Consider a complete graph on $n$ vertices. To each edge, $(i,j)$, we assign a weight, $W_{ij}$, which comes from some known distribution iid. Then, we ask the following question. Among all (weighted) cuts of this graph, which one has the minimum weight? More concretely, $$ \min_{\sigma\in\{-1,1\}^n}\sum_{1\leq i <j\leq n, \sigma_i\neq \sigma_j}W_{ij} = \max_{\sigma\in\{-1,1\}^n}\sum_{1\leq i<j\leq n,\sigma_i=\sigma_j}W_{ij}. $$ How can we characterize such a minimum (maximum)?

My thoughts are as follows:

  1. Clearly, if $\sigma$ and $-\sigma$ have the same weights, they are in a sense equivalent.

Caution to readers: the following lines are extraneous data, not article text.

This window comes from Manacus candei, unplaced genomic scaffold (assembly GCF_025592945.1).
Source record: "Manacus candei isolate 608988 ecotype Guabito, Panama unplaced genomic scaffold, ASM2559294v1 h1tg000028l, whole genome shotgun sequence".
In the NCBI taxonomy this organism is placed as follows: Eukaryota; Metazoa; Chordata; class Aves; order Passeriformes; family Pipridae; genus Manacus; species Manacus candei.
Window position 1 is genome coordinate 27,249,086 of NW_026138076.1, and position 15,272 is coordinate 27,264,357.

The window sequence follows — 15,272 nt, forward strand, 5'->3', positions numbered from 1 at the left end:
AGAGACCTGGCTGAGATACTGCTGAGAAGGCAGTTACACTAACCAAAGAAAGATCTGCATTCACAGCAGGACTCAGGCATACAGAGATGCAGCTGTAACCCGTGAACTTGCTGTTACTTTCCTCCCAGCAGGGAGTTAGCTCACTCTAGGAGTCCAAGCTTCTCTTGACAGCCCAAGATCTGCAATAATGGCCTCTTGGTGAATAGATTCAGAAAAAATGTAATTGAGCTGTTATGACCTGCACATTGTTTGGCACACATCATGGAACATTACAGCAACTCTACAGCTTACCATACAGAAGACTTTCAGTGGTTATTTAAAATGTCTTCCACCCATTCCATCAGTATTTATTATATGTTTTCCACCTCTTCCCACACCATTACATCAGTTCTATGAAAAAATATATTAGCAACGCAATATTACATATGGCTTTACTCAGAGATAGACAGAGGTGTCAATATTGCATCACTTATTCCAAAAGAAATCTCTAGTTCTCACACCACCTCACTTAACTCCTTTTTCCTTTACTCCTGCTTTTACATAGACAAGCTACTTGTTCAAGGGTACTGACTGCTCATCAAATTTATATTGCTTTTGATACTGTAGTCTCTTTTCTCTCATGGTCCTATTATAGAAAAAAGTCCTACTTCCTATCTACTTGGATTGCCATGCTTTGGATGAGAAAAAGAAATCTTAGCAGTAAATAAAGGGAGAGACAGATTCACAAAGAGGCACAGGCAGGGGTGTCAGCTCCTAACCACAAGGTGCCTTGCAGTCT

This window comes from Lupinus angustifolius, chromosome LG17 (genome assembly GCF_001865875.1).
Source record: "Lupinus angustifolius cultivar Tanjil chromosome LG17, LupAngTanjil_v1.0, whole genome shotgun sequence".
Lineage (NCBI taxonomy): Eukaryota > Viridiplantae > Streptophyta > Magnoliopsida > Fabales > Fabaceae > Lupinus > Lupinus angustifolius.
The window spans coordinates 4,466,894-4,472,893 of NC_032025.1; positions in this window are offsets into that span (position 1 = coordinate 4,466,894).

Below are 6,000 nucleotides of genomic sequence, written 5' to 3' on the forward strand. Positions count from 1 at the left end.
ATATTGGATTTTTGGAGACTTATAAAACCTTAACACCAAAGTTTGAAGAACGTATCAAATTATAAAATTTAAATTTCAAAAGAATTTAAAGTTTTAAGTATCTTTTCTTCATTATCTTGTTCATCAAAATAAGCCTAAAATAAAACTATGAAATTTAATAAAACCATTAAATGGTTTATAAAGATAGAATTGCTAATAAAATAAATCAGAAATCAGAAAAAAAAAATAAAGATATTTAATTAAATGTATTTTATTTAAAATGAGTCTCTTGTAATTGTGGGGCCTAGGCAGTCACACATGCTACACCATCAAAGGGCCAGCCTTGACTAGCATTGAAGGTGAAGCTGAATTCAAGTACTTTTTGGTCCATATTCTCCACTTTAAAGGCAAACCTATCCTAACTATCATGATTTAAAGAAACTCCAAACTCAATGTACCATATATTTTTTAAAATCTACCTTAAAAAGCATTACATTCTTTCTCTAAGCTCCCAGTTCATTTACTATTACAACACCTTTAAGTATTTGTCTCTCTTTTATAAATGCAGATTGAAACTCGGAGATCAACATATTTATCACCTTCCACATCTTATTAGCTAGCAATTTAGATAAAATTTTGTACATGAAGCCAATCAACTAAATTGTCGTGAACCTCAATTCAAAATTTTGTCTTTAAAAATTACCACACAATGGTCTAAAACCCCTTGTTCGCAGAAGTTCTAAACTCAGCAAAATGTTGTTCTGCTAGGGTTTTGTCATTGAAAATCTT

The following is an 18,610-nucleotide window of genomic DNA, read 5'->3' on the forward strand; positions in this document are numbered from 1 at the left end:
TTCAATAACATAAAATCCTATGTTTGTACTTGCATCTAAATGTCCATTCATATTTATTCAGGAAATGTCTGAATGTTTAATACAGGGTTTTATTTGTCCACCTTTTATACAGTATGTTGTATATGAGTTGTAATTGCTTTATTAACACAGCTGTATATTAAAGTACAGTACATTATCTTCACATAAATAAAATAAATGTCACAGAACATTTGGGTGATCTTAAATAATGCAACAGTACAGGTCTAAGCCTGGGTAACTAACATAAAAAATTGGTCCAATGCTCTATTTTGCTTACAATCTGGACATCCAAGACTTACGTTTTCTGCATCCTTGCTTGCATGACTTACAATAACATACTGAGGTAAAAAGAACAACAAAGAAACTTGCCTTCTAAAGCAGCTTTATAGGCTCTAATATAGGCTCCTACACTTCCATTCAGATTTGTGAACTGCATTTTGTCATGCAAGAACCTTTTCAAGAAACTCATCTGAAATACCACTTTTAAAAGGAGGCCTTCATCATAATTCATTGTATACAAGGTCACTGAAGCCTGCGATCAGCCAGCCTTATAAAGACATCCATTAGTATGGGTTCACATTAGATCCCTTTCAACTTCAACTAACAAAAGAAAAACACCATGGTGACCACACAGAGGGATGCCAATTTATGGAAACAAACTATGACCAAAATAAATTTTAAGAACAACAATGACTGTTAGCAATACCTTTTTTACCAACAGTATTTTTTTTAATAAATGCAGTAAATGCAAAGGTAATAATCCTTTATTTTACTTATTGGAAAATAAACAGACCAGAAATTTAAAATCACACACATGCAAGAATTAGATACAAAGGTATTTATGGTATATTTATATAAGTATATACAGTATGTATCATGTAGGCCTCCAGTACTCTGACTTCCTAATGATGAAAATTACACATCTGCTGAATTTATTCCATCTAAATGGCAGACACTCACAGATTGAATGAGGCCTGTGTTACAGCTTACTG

2. If $W_{ij}>0$ for every $i,j$, then trivially the optimum is $ \sigma=(+1,+1,\dots,+1)$ (and also, $(-1,-1,\dots,-1)$).
  3. So, the problem starts getting interesting, when the weight distribution also has some negative support.
  4. The objective can be expressed as, say, $$ \max_{\sigma\in\{-1,1\}^n}\sum_{1\leq i<j\leq n,\sigma_i=\sigma_j}W_{ij}=\max_{\sigma\in\{-1,1\}^n}\sum_{1\leq i<j\leq n}W_{ij}(\sigma_i+\sigma_j)^2. $$
  5. If $W_{ij}>0$, then assuming we do not assume a cut with $\sigma_i$ all $+1$ or $-1$, the Fulkerson-Ford algorithm finds the min-cut in polynomial time.

I would appreciate any input!


Your problem is not in P in general. If you allow negative weights on edges, then you may have a graph where no edges have positive weight, in which case the problem of finding a min cut is equivalent to finding a max cut if we take the absolute value of the weights. This is an NP-hard problem.


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